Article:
Infrastructure revenues increased 8% over the third quarter of last year driven by increased sales of rail road structures and lights and commercial tubing. Road safety products revenue rose in the quarter and we have experienced somewhat higher core activity related to stimulus funded projects.

Year to date, as of the end of the third quarter, infrastructure revenues were $69.7 million, an increase of 12% over the same time last year, driven by the large Quickchange Moveable Barrier project completed in Mexico City earlier in the year.

The infrastructure segment revenue increased from that period was partially offset for the nine months period by lower revenues in contract manufacturing and commercial tubing in the previous two quarters.

For the company in total gross profit was $25.3 million for the third quarter versus $21.1 million in the same quarter last year. Gross margins increased to 25.2% compared to 24.9% for the third quarter last year.

Irrigation margins were higher in the quarter due to improved factory efficiencies at our Lindsay Nebraska facility and favorable regional mix compared to the same period last year. Infrastructure margins were lower than the comparable period last year due to less favorable product mix.

Total operating expenses for the quarter were $15.2 million versus $13.5 million in the same quarter last year. The higher operating expense level was due to increased incentive compensation and R&D expenses. For the quarter operating expenses were 15.2% of sales compared to 16% in the prior year’s third quarter.

Our order backlog was $33.9 million on May 31, 2010 as compared to $33.6 million on February 28, 2010 and $40.2 million on May 31, 2009. The May 2009 backlog included $19.6 million for the Mexico City road project that was completed in the first half of fiscal 2010.

Our balance sheet has continued to strengthen. Cash and cash equivalents were $20.3 million higher, while long term debt has been reduced by $13.2 million, improving our net cash position by 33.5 million. During the quarter the company repaid 7.1 million note related to the acquisition of Snoline in Italy.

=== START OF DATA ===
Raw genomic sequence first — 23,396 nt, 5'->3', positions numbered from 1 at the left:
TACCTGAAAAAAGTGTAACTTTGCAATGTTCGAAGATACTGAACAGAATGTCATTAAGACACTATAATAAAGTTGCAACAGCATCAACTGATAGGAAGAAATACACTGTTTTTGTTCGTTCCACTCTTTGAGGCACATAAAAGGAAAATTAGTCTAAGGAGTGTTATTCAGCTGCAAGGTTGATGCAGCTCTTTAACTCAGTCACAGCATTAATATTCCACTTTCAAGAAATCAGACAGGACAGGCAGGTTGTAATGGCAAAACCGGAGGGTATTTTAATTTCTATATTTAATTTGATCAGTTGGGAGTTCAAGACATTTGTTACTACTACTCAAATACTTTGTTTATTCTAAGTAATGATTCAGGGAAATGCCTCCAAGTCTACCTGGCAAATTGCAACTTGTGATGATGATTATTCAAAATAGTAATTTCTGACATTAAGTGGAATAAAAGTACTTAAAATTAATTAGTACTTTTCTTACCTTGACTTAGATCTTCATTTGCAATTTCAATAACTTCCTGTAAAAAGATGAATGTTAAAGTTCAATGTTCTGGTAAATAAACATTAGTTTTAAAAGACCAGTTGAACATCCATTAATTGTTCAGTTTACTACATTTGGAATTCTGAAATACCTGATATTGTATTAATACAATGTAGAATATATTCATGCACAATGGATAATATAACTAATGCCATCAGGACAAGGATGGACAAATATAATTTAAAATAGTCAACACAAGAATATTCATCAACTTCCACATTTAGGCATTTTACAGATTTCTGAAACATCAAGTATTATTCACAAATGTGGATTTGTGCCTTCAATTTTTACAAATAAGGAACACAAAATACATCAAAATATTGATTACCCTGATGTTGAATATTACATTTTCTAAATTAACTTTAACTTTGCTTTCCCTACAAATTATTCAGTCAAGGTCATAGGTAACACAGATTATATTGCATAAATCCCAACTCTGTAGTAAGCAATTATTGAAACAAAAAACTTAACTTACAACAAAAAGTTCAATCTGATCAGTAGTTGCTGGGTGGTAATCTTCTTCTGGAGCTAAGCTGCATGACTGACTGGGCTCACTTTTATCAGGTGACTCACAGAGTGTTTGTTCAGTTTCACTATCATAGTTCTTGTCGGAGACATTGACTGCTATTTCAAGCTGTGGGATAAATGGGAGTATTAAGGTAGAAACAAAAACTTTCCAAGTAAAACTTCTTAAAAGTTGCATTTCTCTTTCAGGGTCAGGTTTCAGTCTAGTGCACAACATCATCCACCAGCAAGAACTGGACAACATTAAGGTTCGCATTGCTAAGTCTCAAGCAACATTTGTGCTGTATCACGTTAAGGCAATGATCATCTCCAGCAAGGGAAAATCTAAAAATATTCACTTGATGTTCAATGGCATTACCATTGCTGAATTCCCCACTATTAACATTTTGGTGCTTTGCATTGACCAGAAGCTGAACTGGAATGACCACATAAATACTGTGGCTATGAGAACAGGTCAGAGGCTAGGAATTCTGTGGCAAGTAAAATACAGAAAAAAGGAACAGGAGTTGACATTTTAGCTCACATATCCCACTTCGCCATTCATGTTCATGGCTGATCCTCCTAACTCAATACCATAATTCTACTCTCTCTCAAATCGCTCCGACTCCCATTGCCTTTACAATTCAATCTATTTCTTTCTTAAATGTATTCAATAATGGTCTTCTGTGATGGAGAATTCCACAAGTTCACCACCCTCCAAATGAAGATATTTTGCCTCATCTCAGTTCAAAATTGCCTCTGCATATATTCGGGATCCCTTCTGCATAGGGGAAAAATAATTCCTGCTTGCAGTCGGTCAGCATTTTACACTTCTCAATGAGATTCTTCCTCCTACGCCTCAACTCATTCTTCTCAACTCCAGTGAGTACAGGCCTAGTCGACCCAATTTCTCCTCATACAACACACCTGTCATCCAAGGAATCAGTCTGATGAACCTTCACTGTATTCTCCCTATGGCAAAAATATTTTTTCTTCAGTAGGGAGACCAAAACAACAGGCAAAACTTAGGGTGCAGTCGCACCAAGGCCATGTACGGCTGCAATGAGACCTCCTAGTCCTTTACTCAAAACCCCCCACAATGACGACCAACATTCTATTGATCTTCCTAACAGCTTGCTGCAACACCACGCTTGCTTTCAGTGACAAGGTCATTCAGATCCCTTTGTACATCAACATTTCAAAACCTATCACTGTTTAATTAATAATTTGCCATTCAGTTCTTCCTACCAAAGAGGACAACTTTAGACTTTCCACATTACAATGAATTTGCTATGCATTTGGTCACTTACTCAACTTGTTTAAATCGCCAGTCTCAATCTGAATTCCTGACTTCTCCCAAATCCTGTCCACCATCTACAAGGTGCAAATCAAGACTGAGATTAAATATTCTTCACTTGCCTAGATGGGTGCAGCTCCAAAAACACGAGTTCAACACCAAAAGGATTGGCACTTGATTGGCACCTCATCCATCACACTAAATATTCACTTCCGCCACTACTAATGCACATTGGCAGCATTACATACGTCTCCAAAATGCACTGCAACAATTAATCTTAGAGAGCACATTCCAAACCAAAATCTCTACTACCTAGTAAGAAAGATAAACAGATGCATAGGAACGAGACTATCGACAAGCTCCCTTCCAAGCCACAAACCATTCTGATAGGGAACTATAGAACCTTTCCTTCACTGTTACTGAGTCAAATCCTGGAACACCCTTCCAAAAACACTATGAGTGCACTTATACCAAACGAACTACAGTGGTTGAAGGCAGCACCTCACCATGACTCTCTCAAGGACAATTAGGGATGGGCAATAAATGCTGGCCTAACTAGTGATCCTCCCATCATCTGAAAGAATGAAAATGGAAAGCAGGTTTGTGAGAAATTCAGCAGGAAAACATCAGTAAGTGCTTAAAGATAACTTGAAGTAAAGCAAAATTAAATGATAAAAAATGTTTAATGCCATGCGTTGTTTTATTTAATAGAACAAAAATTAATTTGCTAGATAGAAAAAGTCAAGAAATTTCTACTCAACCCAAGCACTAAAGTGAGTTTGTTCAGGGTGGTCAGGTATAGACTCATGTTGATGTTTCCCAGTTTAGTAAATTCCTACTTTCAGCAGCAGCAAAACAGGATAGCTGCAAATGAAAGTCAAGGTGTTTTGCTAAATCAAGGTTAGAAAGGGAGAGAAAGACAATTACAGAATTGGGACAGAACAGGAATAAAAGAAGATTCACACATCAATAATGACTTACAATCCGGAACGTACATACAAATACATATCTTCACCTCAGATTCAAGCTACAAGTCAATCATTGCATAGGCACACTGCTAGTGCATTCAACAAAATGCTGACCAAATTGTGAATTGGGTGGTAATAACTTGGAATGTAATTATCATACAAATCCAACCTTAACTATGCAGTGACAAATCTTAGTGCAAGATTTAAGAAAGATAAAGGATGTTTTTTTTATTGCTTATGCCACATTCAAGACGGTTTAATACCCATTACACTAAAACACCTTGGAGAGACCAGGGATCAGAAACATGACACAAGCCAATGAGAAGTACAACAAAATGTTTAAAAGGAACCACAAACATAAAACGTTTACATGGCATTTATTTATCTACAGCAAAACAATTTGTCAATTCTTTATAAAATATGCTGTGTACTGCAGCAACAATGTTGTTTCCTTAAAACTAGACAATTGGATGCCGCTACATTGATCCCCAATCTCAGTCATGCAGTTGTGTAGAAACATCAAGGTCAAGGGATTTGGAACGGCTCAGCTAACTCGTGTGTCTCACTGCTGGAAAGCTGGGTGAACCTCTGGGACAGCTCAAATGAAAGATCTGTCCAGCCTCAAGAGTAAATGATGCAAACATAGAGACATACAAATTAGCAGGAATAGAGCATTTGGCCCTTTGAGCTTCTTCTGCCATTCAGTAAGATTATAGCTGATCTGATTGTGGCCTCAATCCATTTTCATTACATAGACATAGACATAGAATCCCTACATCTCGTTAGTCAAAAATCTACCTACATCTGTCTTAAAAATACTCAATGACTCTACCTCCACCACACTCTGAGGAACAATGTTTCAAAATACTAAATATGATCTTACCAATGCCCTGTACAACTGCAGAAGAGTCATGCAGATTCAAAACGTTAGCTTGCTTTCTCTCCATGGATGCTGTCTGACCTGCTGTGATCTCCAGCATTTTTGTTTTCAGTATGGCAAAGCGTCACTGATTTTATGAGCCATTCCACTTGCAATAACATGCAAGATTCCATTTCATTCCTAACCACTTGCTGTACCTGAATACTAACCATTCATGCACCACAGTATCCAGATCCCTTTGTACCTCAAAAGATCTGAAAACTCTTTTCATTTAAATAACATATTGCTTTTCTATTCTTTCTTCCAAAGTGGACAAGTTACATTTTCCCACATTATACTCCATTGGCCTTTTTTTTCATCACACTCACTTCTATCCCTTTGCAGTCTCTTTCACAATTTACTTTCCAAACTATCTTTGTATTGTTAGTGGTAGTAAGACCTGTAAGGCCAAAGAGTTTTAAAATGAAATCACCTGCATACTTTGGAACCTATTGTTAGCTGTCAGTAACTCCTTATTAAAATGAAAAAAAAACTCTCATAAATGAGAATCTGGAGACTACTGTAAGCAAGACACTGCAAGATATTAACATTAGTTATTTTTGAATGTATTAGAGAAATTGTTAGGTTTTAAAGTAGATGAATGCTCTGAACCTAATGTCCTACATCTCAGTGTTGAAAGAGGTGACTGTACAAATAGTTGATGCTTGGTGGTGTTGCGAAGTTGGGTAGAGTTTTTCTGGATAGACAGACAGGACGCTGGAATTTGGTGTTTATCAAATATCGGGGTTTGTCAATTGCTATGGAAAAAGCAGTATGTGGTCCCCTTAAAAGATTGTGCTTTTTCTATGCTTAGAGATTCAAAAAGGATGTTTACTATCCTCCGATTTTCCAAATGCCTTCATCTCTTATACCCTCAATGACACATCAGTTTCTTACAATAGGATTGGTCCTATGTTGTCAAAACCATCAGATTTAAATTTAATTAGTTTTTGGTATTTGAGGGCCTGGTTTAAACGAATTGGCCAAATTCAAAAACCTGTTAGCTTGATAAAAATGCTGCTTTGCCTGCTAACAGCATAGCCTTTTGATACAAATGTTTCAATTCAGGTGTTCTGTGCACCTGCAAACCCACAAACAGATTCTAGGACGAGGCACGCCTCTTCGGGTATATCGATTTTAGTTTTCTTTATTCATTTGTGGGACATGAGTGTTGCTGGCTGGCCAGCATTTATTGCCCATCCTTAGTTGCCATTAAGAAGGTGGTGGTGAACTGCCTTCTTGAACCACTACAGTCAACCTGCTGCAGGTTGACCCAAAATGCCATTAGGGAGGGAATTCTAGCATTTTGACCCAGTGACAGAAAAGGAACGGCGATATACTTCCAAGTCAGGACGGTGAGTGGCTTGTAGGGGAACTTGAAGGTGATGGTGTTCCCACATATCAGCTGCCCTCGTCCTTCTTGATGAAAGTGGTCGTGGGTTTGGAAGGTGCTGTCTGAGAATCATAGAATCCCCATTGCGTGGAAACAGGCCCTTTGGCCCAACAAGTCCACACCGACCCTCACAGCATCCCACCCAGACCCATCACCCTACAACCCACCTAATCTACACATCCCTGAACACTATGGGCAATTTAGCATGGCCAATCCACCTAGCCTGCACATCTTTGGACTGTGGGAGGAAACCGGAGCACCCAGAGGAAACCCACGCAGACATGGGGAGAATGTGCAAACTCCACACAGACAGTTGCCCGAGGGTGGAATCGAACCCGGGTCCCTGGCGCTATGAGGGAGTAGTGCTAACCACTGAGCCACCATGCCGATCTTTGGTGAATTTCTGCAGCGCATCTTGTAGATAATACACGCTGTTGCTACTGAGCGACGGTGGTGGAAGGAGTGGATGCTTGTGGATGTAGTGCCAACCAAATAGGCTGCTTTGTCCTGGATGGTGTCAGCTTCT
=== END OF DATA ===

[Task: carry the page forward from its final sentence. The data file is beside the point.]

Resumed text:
Accounts receivable decreased $600,000 from the same time last year, even though sales for the quarter were higher.

Inventories were $7.3 million lower than the same time last year, primarily in infrastructure projects. Balance sheet initiatives remain focused on working capital reductions and overall cash management.

In summary, irrigation revenues rose domestically and a several key international markets unapproved farmers sentiment. Stimulus funded infrastructure projects are resulting in an increase, road safety projects and supporting revenues comparable to the last year.

In response to the relatively tepid economic conditions, we have implemented actions within our business to enhance cash flow which has resulted in a stronger balance sheet with a further improved net cash position. At the same time we continue to invest in efforts to find accretive acquisitions that add new businesses and/or product lines and in funding organic growth opportunity. These initiatives along with our strong balance sheet have positioned Lindsay well in the current economic conditions and for the future.

I’d now like to open it up for your questions.

Question-and-Answer Session

Operator

(Operator instructions). Our first question comes from the line of Alex Potter with Piper Jaffray.

Alex Potter – Piper Jaffray

Hi, guys, congrats on a quarter.

Rick Parod

Thank you. Good morning.

Alex Potter – Piper Jaffray

I was wondering if you could comment on this year on growth margins, if you have any commentary I guess on some of the moving parts that might lead you to believe that gross margins could be higher or lower or somewhat stable looking forward.